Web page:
Two Americans flee Somali militant group Shabab, but will they face justice in U.S.?

By surrendering to authorities, two Americans associated with Somali militant group the Shabab have turned a spotlight on a group weakened and deeply divided as it battles defections to its rival Islamic State.

Mohammed Abdullahi Hassan, a Minnesotan who left America in 2008 to join the Shabab as a teenager, is believed to have tweeted under the name Mujahid Miski, allegedly using social media to recruit jihadists and incite acts of terrorism. He has been accused of shifting allegiance from the Shabab to Islamic State before his surrender.

Hassan is in the hands of the Somali security intelligence agency in the capital, Mogadishu. In an interview Tuesday with Voice of America, he denied supporting Islamic State.


Another American fighting for the Shabab was arrested after surrendering Monday, with conflicting reports on his name and origin. Reuters cited Somali military officer Ali Dalel Hirsi, who said the American, Malik John, had surrendered near the port town of Barawe, 135 miles southwest of the capital, Mogadishu. Other reports named him as Abdimalik Jones.

Hassan surrendered in early November as Shabab leaders loyal to Al Qaeda threatened to kill fighters who swore allegiance to Islamic State. The Shabab has unleashed a series of ruthless attacks against pro-Islamic State factions in recent days.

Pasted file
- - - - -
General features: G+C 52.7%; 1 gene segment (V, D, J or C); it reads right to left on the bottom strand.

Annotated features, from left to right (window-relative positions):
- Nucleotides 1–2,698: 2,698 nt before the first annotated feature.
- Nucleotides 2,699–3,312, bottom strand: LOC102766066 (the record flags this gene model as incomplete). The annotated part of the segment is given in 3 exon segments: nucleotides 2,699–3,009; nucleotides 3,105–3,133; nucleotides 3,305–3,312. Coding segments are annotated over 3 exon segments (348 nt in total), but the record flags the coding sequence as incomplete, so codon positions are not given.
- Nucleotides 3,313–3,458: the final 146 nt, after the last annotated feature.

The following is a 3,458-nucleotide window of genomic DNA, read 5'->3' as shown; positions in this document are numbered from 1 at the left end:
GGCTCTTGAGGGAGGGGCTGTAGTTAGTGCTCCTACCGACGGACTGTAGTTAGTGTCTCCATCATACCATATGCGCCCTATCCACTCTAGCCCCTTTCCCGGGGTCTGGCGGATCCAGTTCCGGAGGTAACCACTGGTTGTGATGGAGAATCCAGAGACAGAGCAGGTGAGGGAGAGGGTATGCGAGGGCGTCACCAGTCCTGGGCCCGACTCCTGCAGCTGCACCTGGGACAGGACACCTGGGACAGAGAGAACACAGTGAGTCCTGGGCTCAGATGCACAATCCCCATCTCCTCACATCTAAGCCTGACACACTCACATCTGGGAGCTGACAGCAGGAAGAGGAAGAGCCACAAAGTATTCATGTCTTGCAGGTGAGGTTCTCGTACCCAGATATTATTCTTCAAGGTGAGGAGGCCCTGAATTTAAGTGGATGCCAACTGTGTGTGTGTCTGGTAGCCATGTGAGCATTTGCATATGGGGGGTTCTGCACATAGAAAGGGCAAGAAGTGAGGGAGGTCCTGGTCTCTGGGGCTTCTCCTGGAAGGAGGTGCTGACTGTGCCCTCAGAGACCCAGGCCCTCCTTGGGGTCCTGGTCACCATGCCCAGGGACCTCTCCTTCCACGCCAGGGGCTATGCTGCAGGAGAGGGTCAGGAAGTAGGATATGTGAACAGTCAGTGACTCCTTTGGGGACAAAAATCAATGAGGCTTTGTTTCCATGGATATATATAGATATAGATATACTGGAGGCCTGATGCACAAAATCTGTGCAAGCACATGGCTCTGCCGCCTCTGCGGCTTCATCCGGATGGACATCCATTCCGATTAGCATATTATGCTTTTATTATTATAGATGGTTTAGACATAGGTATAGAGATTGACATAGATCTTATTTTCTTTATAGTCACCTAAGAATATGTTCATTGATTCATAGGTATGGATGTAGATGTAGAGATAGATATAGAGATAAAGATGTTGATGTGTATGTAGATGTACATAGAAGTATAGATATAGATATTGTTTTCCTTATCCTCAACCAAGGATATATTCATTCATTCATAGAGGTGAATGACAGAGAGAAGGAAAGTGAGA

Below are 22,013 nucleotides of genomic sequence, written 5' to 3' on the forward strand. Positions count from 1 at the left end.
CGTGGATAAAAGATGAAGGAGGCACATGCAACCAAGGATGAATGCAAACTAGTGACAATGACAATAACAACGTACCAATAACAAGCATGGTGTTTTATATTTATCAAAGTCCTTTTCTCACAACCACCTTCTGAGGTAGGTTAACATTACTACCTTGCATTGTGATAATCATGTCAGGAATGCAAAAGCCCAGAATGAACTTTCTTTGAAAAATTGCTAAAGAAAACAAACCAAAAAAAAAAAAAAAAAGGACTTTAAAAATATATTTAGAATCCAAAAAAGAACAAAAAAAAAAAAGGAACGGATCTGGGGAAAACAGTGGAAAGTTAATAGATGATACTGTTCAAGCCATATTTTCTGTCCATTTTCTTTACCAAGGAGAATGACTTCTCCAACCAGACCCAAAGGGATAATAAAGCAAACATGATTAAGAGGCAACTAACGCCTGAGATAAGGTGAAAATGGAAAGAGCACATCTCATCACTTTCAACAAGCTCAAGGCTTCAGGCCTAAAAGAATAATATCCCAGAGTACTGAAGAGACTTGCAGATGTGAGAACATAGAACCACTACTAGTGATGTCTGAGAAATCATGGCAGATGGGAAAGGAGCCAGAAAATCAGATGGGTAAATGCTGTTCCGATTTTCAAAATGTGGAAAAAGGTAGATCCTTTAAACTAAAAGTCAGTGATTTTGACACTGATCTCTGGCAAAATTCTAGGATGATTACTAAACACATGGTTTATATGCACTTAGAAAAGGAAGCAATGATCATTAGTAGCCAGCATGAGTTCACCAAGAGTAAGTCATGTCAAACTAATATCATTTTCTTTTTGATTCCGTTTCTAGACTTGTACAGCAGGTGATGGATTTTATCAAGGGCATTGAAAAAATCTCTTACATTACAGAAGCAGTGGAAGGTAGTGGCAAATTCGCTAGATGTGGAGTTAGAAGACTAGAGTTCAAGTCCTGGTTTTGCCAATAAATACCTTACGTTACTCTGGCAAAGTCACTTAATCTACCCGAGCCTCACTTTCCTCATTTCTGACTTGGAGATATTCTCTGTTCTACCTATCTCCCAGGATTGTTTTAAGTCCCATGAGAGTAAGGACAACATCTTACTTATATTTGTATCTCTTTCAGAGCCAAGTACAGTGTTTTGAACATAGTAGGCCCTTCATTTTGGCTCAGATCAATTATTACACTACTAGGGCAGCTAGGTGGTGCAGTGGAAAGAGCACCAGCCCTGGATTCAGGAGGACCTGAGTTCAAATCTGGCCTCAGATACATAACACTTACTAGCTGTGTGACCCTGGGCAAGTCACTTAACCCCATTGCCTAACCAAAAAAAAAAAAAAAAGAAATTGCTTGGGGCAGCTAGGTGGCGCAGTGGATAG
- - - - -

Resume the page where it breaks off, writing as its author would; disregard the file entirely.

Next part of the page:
Hassan admitted in the VOA interview that he had joined the Shabab, but claimed to have left the organization in 2013.

In addition to denying links with Islamic State, he rejected any connection with the husband-and wife-team who carried out last week’s San Bernardino attack. Tashfeen Malik and husband Syed Farook killed 14 people when they opened fire at the Inland Regional Center.

Photographs purporting to show Hassan on Twitter depict him with his face covered, only his eyes visible, and his gun balanced in front of him on a watermelon.

Hassan was reportedly in Twitter contact with Elton Simpson, one of two gunmen killed by police after he opened fire at an event featuring cartoons of the Prophet Mohammed in Garland, Texas, in May, according to the Counter Extremism Project, a U.S. group formed to combat extremist ideology. He exhorted followers to build an Islamic caliphate -- the goal of Islamic State -- and to leave their home countries to be jihadists, according to the Anti-Defamation League.

The U.S. State Department said Monday it was in discussions with Somali authorities about Hassan, who has been indicted for offering material aid to a terrorist group, although the U.S. has no extradition treaty with Somalia. If transferred to the U.S., he may face charges relating to the Garland attack.

He reportedly had more than 30 active Twitter accounts and whenever an account was taken down, another would pop up.

On April 23, just over a week before the Garland event, Hassan purportedly tweeted praise of the January attack on the Paris offices of the satirical magazine Charlie Hebdo, which left 12 dead.

“The brothers from the Charlie hebdo attack did their part. It’s time for brothers in the #US to do their part,” the tweet said. On April 25, he is said to have tweeted to Simpson: “One individual is able to put a whole nation onto it’s knees.”

According to the Counter Extremism Project, last year he tweeted, “If only every Muslims could kill 1 Jew, everything would change.”

The other American, Malik John, said in an interview that he decided to leave the Shabab two months ago, Reuters reported.